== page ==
New words or sayings

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I hate it when people say abbreviations out loud from the internet. Like for example LOL, instead of saying "that's funny" actually saying "LOL"

 

 

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People who instead of saying "Hang on a minute" saying "Bear with ... ... "  I could shoot them in the face.

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42 minutes ago, hooperski said:

People who instead of saying "Hang on a minute" saying "Bear with ... ... "  I could shoot them in the face.

 

I can’t bear it.  Imagine being held at gunpoint (bear with me) by some bi 'polar' Englishman that wants to shoot you in the face!

and the only hope of rescue is (BEAR WITH ME) disarming him with my bare hands.  Unbearable. But hold on a minute, just wait, hang on. Bare with me. just hold tight, OK?  Now then, see?   Listen up.  if you can bear with me for the next few minutes, I want to thank you for bearing with me all these years on TT.  

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"It's not that big of a deal", mainly as I can't bring myself to say it and will eventually have people correcting me when I say something is "not that big a deal".

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12 minutes ago, anne k said:

"It's not that big of a deal", mainly as I can't bring myself to say it and will eventually have people correcting me when I say something is "not that big a deal".

How is your version correct?

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Not new, but these two examples seem to be in widespread use.   Not a fan of either. 

 

1.  The use of the word "like" as a connector.      The train was like 20 minutes late and when it got there we were like totally irritated.   

 

2.  The optics on this are ... - meaning this is going to create a ...  impression.   

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Biggest problem is when people (my daughter) use American English instead of British English. She learns phrases at school.

 

A former twat of a manager use to talk about going on Vacation. It's not Vacation it's Holiday.

God damn? Just damn is good enough.

It's not a Subway it's an underpass.

 

That reminds me, people forget the rule concerning the use of AN before a vowel. 'H' is not a vowel, it is a consonant so why do people say 'a Hotel' and then 'an 'otel'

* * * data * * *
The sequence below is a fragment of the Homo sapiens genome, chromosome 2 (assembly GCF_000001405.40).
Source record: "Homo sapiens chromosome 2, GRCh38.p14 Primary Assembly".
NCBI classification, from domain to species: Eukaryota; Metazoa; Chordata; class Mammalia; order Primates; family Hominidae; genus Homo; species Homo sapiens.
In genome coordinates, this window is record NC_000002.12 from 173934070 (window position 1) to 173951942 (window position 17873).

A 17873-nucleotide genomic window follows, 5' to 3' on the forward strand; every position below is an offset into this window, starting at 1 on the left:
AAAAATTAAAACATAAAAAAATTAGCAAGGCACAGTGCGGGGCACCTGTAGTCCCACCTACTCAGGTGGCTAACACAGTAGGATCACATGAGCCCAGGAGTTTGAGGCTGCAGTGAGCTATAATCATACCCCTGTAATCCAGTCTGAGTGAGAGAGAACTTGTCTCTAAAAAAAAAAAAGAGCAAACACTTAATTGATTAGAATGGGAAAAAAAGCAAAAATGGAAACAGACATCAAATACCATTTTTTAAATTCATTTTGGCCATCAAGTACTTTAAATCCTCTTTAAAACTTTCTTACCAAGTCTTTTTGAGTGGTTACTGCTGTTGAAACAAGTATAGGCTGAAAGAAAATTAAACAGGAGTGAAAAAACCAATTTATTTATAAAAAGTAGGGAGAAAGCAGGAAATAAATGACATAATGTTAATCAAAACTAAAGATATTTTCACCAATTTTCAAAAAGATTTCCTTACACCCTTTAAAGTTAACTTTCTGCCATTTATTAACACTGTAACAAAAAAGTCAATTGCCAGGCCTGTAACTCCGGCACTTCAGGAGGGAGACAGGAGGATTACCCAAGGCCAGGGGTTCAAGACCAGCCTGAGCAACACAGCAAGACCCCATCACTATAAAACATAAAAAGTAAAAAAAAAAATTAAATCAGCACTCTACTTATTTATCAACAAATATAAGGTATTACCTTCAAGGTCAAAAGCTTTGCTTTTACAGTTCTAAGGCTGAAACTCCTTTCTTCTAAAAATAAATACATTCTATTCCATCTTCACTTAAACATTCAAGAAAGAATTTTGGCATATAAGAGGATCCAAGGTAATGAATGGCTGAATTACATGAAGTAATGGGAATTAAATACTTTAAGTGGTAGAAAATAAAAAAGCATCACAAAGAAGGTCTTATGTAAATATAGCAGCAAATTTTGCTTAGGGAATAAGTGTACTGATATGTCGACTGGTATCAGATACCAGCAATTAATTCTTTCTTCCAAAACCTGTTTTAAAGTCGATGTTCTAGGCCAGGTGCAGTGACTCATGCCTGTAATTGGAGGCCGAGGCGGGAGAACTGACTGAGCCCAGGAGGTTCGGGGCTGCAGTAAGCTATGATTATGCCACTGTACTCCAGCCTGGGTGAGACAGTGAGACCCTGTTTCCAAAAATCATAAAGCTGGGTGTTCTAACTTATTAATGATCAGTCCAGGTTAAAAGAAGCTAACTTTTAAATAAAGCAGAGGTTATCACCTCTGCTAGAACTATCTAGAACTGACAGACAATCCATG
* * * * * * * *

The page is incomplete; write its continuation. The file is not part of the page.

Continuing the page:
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It's not "God damn" (amusing capitalization choice). In AmE  it's goddamn or, if you've got a little south in your mouth, it's goTdam (amusing capitalization for emphasis).

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5 minutes ago, AlexTr said:

It's not "God damn" (amusing capitalization choice). In AmE  it's goddamn or, if you've got a little south in your mouth, it's goTdam (amusing capitalization for emphasis).

my error, I always capitalise God - even though I'm agnostic.

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4 hours ago, BobbyDigital said:

How is your version correct?

Oh no, it's happening already :o

 

Thats just how everyone used to say it, before people started saying "not that big of a deal".

 

It's a big deal. / Its a big cat.

How big a deal is it? / How big a cat is it?

It's that big a deal! /It's that big a cat!

It isn't that big a deal./It isn't that big a cat.

 

The "of" just appeared in the UK in the last few years so I assume it's been around longer in the US.

 

Here's a blog article on the topic.

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Same here, lisa! I also hate getting emails with just " Hi " as a salutation. If you seek me out for something, give me a name! But it´s a sign of the times..whoever writes like that is writing to 20 others at the same time.

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10 hours ago, john g. said:

Same here, lisa! I also hate getting emails with just " Hi " as a salutation. If you seek me out for something, give me a name! But it´s a sign of the times..whoever writes like that is writing to 20 others at the same time.

 

I don't agree, certainly if someone was specifically emailing you then I believe Dear John would be appropriate but for example if I mail an information request to someone where the name is not known then I believe Hi is in order. The alternative, Dear Sir or Madam is way to formal.

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16 minutes ago, keith2011 said:

 

I don't agree, certainly if someone was specifically emailing you then I believe Dear John would be appropriate but for example if I mail an information request to someone where the name is not known then I believe Hi is in order. The alternative, Dear Sir or Madam is way to formal.

I teach in a number of organisations in and around Frankfurt and I can see a trend building where no salutations are used, especially in emails from the States. Many emails go straight into the topic without a Hi or a Dear. Unfortunately, it's the way it is today, formality is disappearing. 

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50 minutes ago, Tap said:

I teach in a number of organisations in and around Frankfurt and I can see a trend building where no salutations are used, especially in emails from the States. Many emails go straight into the topic without a Hi or a Dear. Unfortunately, it's the way it is today, formality is disappearing. 

I have had dealings and email contacts with the USA over many years and I don't think that is new. The education system over there is not great on literacy and things like letter writing. Nothing to do with intelligence I have met some of the brightest people in the USA  who struggle to put a few words together in an email.

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